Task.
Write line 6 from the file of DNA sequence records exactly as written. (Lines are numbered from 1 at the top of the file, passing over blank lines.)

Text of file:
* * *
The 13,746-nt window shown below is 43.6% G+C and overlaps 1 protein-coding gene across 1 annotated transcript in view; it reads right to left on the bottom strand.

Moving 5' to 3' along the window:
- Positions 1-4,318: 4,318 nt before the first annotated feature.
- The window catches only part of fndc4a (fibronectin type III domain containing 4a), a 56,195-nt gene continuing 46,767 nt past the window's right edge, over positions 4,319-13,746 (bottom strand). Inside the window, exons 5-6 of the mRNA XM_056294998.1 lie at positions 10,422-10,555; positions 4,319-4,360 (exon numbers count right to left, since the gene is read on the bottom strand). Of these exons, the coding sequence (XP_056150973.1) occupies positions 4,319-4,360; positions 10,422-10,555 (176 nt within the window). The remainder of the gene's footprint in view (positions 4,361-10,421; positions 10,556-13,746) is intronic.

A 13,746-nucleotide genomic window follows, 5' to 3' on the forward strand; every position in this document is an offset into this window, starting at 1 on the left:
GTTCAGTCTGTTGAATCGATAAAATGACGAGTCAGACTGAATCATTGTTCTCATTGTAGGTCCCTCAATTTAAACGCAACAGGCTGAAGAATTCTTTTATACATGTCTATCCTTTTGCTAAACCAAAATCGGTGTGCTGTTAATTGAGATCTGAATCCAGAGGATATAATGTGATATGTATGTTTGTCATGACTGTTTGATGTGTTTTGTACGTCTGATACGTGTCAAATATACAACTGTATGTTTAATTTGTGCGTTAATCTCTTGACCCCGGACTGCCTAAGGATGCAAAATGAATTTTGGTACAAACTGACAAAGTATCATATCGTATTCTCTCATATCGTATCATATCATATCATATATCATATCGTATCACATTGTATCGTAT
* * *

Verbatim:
GTTCAGTCTGTTGAATCGATAAAATGACGAGTCAGACTGAATCATTGTTCTCATTGTAGGTCCCTCAATTTAAACGCAACAGGCTGAAGAATTCTTTTATACATGTCTATCCTTTTGCTAAACCAAAATCGGTGTGCTGTTAATTGAGATCTGAATCCAGAGGATATAATGTGATATGTATGTTTGTCATGACTGTTTGATGTGTTTTGTACGTCTGATACGTGTCAAATATACAACTGTATGTTTAATTTGTGCGTTAATCTCTTGACCCCGGACTGCCTAAGGATGCAAAATGAATTTTGGTACAAACTGACAAAGTATCATATCGTATTCTCTCATATCGTATCATATCATATCATATATCATATCGTATCACATTGTATCGTAT